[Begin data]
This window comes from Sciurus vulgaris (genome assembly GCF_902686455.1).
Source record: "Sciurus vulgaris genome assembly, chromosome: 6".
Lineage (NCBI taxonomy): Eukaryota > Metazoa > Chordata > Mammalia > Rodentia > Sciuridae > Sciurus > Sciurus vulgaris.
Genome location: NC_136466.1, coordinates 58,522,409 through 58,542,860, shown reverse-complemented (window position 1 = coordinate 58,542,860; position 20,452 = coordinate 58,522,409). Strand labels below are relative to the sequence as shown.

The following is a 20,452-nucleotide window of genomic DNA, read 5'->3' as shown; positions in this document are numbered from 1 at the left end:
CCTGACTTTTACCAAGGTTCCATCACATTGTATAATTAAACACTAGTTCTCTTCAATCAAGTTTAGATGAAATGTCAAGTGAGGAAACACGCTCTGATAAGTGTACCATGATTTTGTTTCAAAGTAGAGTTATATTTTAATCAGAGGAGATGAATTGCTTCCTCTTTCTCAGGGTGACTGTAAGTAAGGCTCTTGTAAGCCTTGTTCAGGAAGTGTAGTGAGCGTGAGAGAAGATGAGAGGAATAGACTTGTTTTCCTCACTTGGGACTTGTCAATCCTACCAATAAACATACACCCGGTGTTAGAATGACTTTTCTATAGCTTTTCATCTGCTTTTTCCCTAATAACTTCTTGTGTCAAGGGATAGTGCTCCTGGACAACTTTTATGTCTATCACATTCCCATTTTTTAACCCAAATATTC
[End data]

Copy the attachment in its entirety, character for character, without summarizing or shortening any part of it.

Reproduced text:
This window comes from Sciurus vulgaris (genome assembly GCF_902686455.1).
Source record: "Sciurus vulgaris genome assembly, chromosome: 6".
Lineage (NCBI taxonomy): Eukaryota > Metazoa > Chordata > Mammalia > Rodentia > Sciuridae > Sciurus > Sciurus vulgaris.
Genome location: NC_136466.1, coordinates 58,522,409 through 58,542,860, shown reverse-complemented (window position 1 = coordinate 58,542,860; position 20,452 = coordinate 58,522,409). Strand labels below are relative to the sequence as shown.

The following is a 20,452-nucleotide window of genomic DNA, read 5'->3' as shown; positions in this document are numbered from 1 at the left end:
CCTGACTTTTACCAAGGTTCCATCACATTGTATAATTAAACACTAGTTCTCTTCAATCAAGTTTAGATGAAATGTCAAGTGAGGAAACACGCTCTGATAAGTGTACCATGATTTTGTTTCAAAGTAGAGTTATATTTTAATCAGAGGAGATGAATTGCTTCCTCTTTCTCAGGGTGACTGTAAGTAAGGCTCTTGTAAGCCTTGTTCAGGAAGTGTAGTGAGCGTGAGAGAAGATGAGAGGAATAGACTTGTTTTCCTCACTTGGGACTTGTCAATCCTACCAATAAACATACACCCGGTGTTAGAATGACTTTTCTATAGCTTTTCATCTGCTTTTTCCCTAATAACTTCTTGTGTCAAGGGATAGTGCTCCTGGACAACTTTTATGTCTATCACATTCCCATTTTTTAACCCAAATATTC